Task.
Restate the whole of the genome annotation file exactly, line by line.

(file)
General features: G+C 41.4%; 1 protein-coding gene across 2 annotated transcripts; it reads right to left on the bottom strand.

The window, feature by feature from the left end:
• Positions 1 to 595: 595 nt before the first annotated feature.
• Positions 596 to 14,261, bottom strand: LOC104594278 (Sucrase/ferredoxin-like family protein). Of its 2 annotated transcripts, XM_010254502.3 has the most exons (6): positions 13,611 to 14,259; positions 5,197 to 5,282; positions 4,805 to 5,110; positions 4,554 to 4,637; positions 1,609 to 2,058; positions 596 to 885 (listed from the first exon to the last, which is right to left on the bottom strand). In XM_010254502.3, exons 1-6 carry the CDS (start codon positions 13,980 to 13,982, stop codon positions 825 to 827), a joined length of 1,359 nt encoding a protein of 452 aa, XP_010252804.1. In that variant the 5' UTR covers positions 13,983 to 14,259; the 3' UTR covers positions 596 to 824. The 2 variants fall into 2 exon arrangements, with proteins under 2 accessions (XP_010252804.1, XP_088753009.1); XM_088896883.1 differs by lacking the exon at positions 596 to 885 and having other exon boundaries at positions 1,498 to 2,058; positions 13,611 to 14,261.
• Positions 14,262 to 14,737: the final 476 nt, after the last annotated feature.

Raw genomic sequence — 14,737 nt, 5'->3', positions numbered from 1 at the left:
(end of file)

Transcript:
General features: G+C 41.4%; 1 protein-coding gene across 2 annotated transcripts; it reads right to left on the bottom strand.

The window, feature by feature from the left end:
• Positions 1 to 595: 595 nt before the first annotated feature.
• Positions 596 to 14,261, bottom strand: LOC104594278 (Sucrase/ferredoxin-like family protein). Of its 2 annotated transcripts, XM_010254502.3 has the most exons (6): positions 13,611 to 14,259; positions 5,197 to 5,282; positions 4,805 to 5,110; positions 4,554 to 4,637; positions 1,609 to 2,058; positions 596 to 885 (listed from the first exon to the last, which is right to left on the bottom strand). In XM_010254502.3, exons 1-6 carry the CDS (start codon positions 13,980 to 13,982, stop codon positions 825 to 827), a joined length of 1,359 nt encoding a protein of 452 aa, XP_010252804.1. In that variant the 5' UTR covers positions 13,983 to 14,259; the 3' UTR covers positions 596 to 824. The 2 variants fall into 2 exon arrangements, with proteins under 2 accessions (XP_010252804.1, XP_088753009.1); XM_088896883.1 differs by lacking the exon at positions 596 to 885 and having other exon boundaries at positions 1,498 to 2,058; positions 13,611 to 14,261.
• Positions 14,262 to 14,737: the final 476 nt, after the last annotated feature.

Raw genomic sequence — 14,737 nt, 5'->3', positions numbered from 1 at the left: